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As the one year anniversary of Luis Góngora Pat’s death approached, El Tecolote reached out to Góngora Pat’s cousins—Luis and Carlos Poot—and his younger brother Jose in hopes of learning more about the 45-year-old Yucatec Mayan man who was killed by SFPD officers on April 7, 2016.
The tragic story of Góngora Pat is one that follows the familiar narrative of the immigrant leaving their homeland in search of a better life, and it offers a glimpse into the difficult reality that many indigenous immigrants face.
Góngora Pat and his family come from rural Yucatán, where indigenous Mayan communities are linked by dirt horse trails used to transport maiz and other local agriculture. There are no paved roads, no cars. If you need to get somewhere, you walk or ride horseback.
They are of people who toil the land, harvesting crops on “ranchos” as a means to survive, selling what they have left for little pay.
“The majority of us there didn’t have cable, radio, television, bicycles,” said Góngora’s cousin Luis Poot, who came to San Francisco in 1989—the first of his family to make it to the United States. “It was hard leaving my family. That is the most difficult thing that I have ever done. To have your wife crying with your kids, and seeing your father live in poverty and asking if you can help him, and having to tell him I can’t because I’m leaving. It’s really difficult.”
In their native Yucatán, these Mayans are outsiders in their own ancestral land. They’re raised speaking their ancient mother tongue, only to be forced to learn Spanish once they begin school. Those who make the journey north with hopes of prosperity do so knowing they’ll face the challenge of learning yet another language.
Luis and Carlos, who were privileged to learn Spanish in school as children, can speak and understand some English today. Their cousin Jose Góngora, and his late brother Luis, weren’t as fortunate.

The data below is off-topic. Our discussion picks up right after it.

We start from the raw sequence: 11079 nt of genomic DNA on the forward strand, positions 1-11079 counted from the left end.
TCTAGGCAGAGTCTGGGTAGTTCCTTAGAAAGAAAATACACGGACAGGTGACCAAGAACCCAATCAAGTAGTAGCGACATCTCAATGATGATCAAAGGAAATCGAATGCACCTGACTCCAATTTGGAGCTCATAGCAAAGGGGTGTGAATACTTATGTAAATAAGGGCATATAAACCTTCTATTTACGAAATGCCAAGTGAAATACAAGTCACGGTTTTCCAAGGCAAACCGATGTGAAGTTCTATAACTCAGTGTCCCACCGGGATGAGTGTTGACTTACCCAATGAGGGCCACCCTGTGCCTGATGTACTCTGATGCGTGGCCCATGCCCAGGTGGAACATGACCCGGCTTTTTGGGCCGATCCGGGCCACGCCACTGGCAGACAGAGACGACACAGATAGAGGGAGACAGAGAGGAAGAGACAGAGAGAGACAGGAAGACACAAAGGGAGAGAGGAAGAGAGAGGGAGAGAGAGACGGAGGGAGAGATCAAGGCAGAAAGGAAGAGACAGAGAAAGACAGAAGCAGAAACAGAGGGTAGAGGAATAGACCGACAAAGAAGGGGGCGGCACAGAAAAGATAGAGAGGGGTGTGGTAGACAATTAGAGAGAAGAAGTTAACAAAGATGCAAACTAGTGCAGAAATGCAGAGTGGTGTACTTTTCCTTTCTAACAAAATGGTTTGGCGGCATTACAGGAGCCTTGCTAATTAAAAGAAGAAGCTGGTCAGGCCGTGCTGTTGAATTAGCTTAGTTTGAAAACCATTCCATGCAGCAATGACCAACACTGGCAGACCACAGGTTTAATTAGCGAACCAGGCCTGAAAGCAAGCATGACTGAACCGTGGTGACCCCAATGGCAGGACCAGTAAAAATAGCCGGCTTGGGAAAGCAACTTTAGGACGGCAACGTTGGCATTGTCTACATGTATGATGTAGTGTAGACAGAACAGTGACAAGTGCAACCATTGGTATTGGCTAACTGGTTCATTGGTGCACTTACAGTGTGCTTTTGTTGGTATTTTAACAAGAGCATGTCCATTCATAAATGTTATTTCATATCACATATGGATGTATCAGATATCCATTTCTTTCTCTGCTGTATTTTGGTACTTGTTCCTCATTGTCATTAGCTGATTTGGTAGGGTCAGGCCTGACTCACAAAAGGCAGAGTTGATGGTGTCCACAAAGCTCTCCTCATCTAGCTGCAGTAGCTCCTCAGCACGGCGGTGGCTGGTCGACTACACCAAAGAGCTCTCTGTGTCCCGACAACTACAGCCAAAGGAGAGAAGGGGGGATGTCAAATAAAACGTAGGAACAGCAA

“We can say that Luis [Góngora Pat] grew up even poorer than us,” Carlos said.
Not knowing how to read or write and speaking limited Spanish, Góngora Pat followed his cousins and brothers to San Francisco in 2003-2004, leaving behind three children, his wife and his parents. He worked at Mel’s Diner on Mission Street as a dishwasher alongside many Mayan Yucatecs for nearly a decade, routinely sending money back home.
He lost his job, however, due to communication issues with new staff at Mel’s. Then he lost his apartment at 1751 Market St., which he had shared with his brother Jose and another roommate, shortly afterwards. According to Góngora Pat’s family, his roommate left, and though he continued to pay rent, he didn’t have proof of payment, which led to his eviction.
The Góngora brothers found themselves on the street.
“There are many people on the street who aren’t bad people,” said Luis Poot. “I wanted to help both [Luis and Jose], but I didn’t have room … in my house. If I had room, Luis would still be alive.”
“To think about what happened, it’s infuriating,” he added. “The police aren’t here to kill us, they’re supposed to help us. They’re here to protect lives, not take them.”
There were 11 fatal officer-involved shootings in San Francisco between 2014 and 2016, and District Attorney George Gascón has only issued a ruling on one: that of Alex Nieto, where he declined to charge the officers involved, citing their actions as lawful.
Since the death of Nieto, the Nieto family have been outspoken in demanding accountability from the SFPD, while still offering moral support for families and friends of those who been killed by police.
“It’s nice to be able to talk to people who have gone through this,” said Luis Poot, of the Nietos. “And to have that warmth from a family who has experienced this, it really helps you understand what you’re going through. You tend to forget how this is affecting you.”
On Friday, the anniversary of Góngora’s death, his family and friends will gather at the spot on Shotwell Street where he was killed for a spiritual ceremony followed by a march to City Hall in remembrance of those killed by the San Francisco Police Department. The march also aims to pressure the District Attorney to charge the officers involved in Góngora’s death as well as the officers involved in other fatal shootings.
All three, Luis and Carlos Poot and Jose Góngora, will march for Luis on Friday. They hope for justice, something that has remained painfully elusive for family of those killed by police.
For more information on Luis Góngora Pat, please click here: